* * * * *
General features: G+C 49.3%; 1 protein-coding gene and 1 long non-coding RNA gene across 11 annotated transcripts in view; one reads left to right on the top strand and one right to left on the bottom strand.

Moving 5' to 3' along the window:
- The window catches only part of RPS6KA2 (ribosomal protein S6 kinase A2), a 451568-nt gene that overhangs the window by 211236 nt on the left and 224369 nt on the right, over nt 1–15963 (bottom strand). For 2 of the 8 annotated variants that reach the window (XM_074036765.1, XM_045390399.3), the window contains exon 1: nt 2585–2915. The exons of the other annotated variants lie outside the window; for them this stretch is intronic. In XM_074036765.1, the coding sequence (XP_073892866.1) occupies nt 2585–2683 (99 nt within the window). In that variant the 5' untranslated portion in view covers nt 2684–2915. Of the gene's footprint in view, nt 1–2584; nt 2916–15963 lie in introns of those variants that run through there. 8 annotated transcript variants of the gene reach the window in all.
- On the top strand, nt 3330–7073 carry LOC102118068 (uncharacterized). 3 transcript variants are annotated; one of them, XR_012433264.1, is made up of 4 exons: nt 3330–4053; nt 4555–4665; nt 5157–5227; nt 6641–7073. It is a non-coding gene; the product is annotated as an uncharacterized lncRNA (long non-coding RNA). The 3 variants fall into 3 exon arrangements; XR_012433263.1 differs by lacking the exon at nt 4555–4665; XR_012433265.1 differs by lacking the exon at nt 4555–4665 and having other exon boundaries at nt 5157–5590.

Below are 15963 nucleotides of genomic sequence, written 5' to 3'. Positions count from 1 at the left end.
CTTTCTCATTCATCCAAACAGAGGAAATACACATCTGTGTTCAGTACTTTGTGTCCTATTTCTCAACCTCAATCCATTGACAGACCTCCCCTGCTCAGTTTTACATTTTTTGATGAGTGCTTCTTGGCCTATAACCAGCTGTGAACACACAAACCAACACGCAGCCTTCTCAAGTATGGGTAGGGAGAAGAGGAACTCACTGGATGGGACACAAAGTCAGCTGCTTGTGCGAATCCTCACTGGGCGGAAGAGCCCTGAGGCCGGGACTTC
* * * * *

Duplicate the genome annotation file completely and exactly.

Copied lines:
General features: G+C 49.3%; 1 protein-coding gene and 1 long non-coding RNA gene across 11 annotated transcripts in view; one reads left to right on the top strand and one right to left on the bottom strand.

Moving 5' to 3' along the window:
- The window catches only part of RPS6KA2 (ribosomal protein S6 kinase A2), a 451568-nt gene that overhangs the window by 211236 nt on the left and 224369 nt on the right, over nt 1–15963 (bottom strand). For 2 of the 8 annotated variants that reach the window (XM_074036765.1, XM_045390399.3), the window contains exon 1: nt 2585–2915. The exons of the other annotated variants lie outside the window; for them this stretch is intronic. In XM_074036765.1, the coding sequence (XP_073892866.1) occupies nt 2585–2683 (99 nt within the window). In that variant the 5' untranslated portion in view covers nt 2684–2915. Of the gene's footprint in view, nt 1–2584; nt 2916–15963 lie in introns of those variants that run through there. 8 annotated transcript variants of the gene reach the window in all.
- On the top strand, nt 3330–7073 carry LOC102118068 (uncharacterized). 3 transcript variants are annotated; one of them, XR_012433264.1, is made up of 4 exons: nt 3330–4053; nt 4555–4665; nt 5157–5227; nt 6641–7073. It is a non-coding gene; the product is annotated as an uncharacterized lncRNA (long non-coding RNA). The 3 variants fall into 3 exon arrangements; XR_012433263.1 differs by lacking the exon at nt 4555–4665; XR_012433265.1 differs by lacking the exon at nt 4555–4665 and having other exon boundaries at nt 5157–5590.

Below are 15963 nucleotides of genomic sequence, written 5' to 3'. Positions count from 1 at the left end.
CTTTCTCATTCATCCAAACAGAGGAAATACACATCTGTGTTCAGTACTTTGTGTCCTATTTCTCAACCTCAATCCATTGACAGACCTCCCCTGCTCAGTTTTACATTTTTTGATGAGTGCTTCTTGGCCTATAACCAGCTGTGAACACACAAACCAACACGCAGCCTTCTCAAGTATGGGTAGGGAGAAGAGGAACTCACTGGATGGGACACAAAGTCAGCTGCTTGTGCGAATCCTCACTGGGCGGAAGAGCCCTGAGGCCGGGACTTC